Katarína Šipulová

Katarína Šipulová

Katarína Šipulová earned her PhD at the Faculty of Social Studies, Department of European Studies, Masaryk University, Brno, and the MSt title in Socio-Legal Research at the University of Oxford. Her main area of interest is transitional justice and democratization of the Central and Eastern European countries. Katarína Šipulová worked as Head of the International Department of the Czech Supreme Court. She has been an active member of several research projects dealing with human rights as well as international law and its impact on domestic jurisprudence (e.g. international human rights treaties in national legal systems, implementation of ECtHR case law against the Czech Republic). Katarína was co-leader of a project on the application of EU law by the Czech civil courts conducted by the Supreme Court in 2012.

Nino Tsereteli

Nino Tsereteli

Nino Tsereteli holds a doctorate in law from the University of Oslo, Norway, where she worked as a researcher for the PluriCourts, Centre for the Study of Legitimate Roles of the Judiciary in the Global Order (2012-2015). She also holds an LL.M. in public international law from Leiden University, the Netherlands (2008), an LL.M. in comparative constitutional law from Central European University in Budapest, Hungary (2007) and an LL.B. from Tbilisi State University. She worked for the Ministry of Justice of Georgia as a legal advisor and a Deputy Head of the Department of State Representation to International Courts (2009-2011).

Bríd Ní Ghráinne

Bríd Ní Ghráinne

Bríd Ní Ghráinne holds a DPhil from University of Oxford, an LL.M. cum laude from Universiteit Leiden, and a BCL (International) from NUI Galway. She also holds diplomas in Legal French and Legal Irish from the Law Society of Ireland, and the National University of Ireland, respectively. Bríd’s current research project is entitled “Safe Zones in International Law”, and examines the human rights, humanitarian, and refugee law frameworks pertaining to the establishment of safe zones in armed conflict. Bríd’s previous work has appeared in journals such as the International Journal of Refugee Law, Legal Studies, and the Irish Yearbook of International Law. Bríd also lectures on the topic of internal displacement at the University of London (part-time), and she is an Ad Hoc Consultant for Global Security and Disaster Management.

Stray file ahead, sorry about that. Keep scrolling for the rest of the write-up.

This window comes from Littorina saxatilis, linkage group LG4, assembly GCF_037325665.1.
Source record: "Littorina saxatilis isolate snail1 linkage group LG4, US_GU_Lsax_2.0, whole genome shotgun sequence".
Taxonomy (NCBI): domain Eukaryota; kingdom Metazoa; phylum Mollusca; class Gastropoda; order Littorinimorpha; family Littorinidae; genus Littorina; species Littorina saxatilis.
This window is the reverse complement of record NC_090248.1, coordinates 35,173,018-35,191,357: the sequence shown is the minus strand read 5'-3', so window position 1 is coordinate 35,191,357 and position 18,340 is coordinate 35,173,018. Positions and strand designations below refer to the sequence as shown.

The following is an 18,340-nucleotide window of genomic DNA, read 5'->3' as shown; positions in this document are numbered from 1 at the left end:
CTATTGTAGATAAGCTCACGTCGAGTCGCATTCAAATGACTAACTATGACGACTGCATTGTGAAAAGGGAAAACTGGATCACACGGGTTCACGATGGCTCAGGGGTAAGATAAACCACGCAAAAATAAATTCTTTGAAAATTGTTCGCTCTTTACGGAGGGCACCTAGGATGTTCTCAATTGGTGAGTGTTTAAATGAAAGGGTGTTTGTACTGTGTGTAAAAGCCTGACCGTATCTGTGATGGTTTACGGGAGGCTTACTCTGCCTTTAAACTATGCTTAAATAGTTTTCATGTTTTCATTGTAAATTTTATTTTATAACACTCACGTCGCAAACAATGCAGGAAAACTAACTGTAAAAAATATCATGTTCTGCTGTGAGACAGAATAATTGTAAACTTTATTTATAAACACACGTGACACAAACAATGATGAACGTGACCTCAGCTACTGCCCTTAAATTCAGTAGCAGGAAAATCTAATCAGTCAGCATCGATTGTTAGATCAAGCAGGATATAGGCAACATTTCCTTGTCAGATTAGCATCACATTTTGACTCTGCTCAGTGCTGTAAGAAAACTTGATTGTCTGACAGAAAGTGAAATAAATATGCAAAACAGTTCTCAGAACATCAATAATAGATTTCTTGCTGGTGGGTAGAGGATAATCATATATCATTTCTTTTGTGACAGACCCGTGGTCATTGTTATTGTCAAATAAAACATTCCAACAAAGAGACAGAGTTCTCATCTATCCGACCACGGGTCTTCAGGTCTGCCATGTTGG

From 2014-2018, Bríd was a Lecturer in Forced Migration and Public International Law at the University of Sheffield. She was appointed a member of the Council of Europe Expert Working Group on Internally Displaced Persons and she has also provided consultancy services to Greenpeace and Oxford Analytica. Before commencing her doctoral studies, Bríd held research positions in the Irish Department of Foreign Affairs and the United Nations International Criminal Tribunal for the Former Yugoslavia.

Madalina Moraru

Madalina Moraru

Madalina Moraru obtained her Doctoral Degree in Law from the European University Institute (EUI) with a thesis entitled “Protecting (unrepresented) EU citizens in third countries:the intertwining roles of the EU and its Member States”. She has a magna cum laude LL.M. in European Law from Durham University, a Comparative and Public International Law LL.M from the EUI, and a law degree from the Faculty of Law, University of Bucharest.

Before joining the JUSTIN Centre she was a Research Fellow at the Centre for Judicial Cooperation of the EUI, where she won and coordinated four research and legal training grants from the European Commission. She has been invited by the European Parliament and Commission to carry out research studies on the EU citizenship right to equal protection abroad. Before joining the EUI, she worked as research assistant in the cabinet of Renate Weber, Member of the European Parliament, as legal counsellor at the Romanian National Council for Refugees. She has organised several conferences on varied EU law subjects, published articles in several journals and chapters in edited books. Her research interests include the law and policies of EU external relations, consular and diplomatic law, fundamental rights, judicial cooperation, asylum, immigration, and EU citizenship.